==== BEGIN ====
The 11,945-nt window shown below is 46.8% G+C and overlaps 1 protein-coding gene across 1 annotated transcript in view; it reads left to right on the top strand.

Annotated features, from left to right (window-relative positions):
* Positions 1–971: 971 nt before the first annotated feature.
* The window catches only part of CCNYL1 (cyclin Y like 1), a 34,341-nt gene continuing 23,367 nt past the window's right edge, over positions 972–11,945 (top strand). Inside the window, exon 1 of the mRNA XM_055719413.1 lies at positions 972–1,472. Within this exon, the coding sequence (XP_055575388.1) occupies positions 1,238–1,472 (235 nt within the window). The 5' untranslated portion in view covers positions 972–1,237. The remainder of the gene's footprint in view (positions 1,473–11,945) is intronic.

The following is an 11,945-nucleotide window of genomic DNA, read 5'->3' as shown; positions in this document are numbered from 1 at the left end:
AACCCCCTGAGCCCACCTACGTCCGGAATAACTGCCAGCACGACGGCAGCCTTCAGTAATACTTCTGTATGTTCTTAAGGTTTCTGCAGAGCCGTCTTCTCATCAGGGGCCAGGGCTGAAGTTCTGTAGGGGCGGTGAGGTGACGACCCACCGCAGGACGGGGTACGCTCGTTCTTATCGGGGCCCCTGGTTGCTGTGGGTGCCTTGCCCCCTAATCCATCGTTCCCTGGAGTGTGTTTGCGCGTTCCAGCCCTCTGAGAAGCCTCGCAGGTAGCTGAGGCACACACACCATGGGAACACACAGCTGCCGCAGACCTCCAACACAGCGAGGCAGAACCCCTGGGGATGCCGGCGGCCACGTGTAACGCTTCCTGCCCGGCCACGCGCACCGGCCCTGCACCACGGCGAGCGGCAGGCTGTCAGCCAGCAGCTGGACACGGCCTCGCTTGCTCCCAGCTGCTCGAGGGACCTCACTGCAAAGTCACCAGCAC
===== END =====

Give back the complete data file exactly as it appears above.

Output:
The 11,945-nt window shown below is 46.8% G+C and overlaps 1 protein-coding gene across 1 annotated transcript in view; it reads left to right on the top strand.

Annotated features, from left to right (window-relative positions):
* Positions 1–971: 971 nt before the first annotated feature.
* The window catches only part of CCNYL1 (cyclin Y like 1), a 34,341-nt gene continuing 23,367 nt past the window's right edge, over positions 972–11,945 (top strand). Inside the window, exon 1 of the mRNA XM_055719413.1 lies at positions 972–1,472. Within this exon, the coding sequence (XP_055575388.1) occupies positions 1,238–1,472 (235 nt within the window). The 5' untranslated portion in view covers positions 972–1,237. The remainder of the gene's footprint in view (positions 1,473–11,945) is intronic.

The following is an 11,945-nucleotide window of genomic DNA, read 5'->3' as shown; positions in this document are numbered from 1 at the left end:
AACCCCCTGAGCCCACCTACGTCCGGAATAACTGCCAGCACGACGGCAGCCTTCAGTAATACTTCTGTATGTTCTTAAGGTTTCTGCAGAGCCGTCTTCTCATCAGGGGCCAGGGCTGAAGTTCTGTAGGGGCGGTGAGGTGACGACCCACCGCAGGACGGGGTACGCTCGTTCTTATCGGGGCCCCTGGTTGCTGTGGGTGCCTTGCCCCCTAATCCATCGTTCCCTGGAGTGTGTTTGCGCGTTCCAGCCCTCTGAGAAGCCTCGCAGGTAGCTGAGGCACACACACCATGGGAACACACAGCTGCCGCAGACCTCCAACACAGCGAGGCAGAACCCCTGGGGATGCCGGCGGCCACGTGTAACGCTTCCTGCCCGGCCACGCGCACCGGCCCTGCACCACGGCGAGCGGCAGGCTGTCAGCCAGCAGCTGGACACGGCCTCGCTTGCTCCCAGCTGCTCGAGGGACCTCACTGCAAAGTCACCAGCAC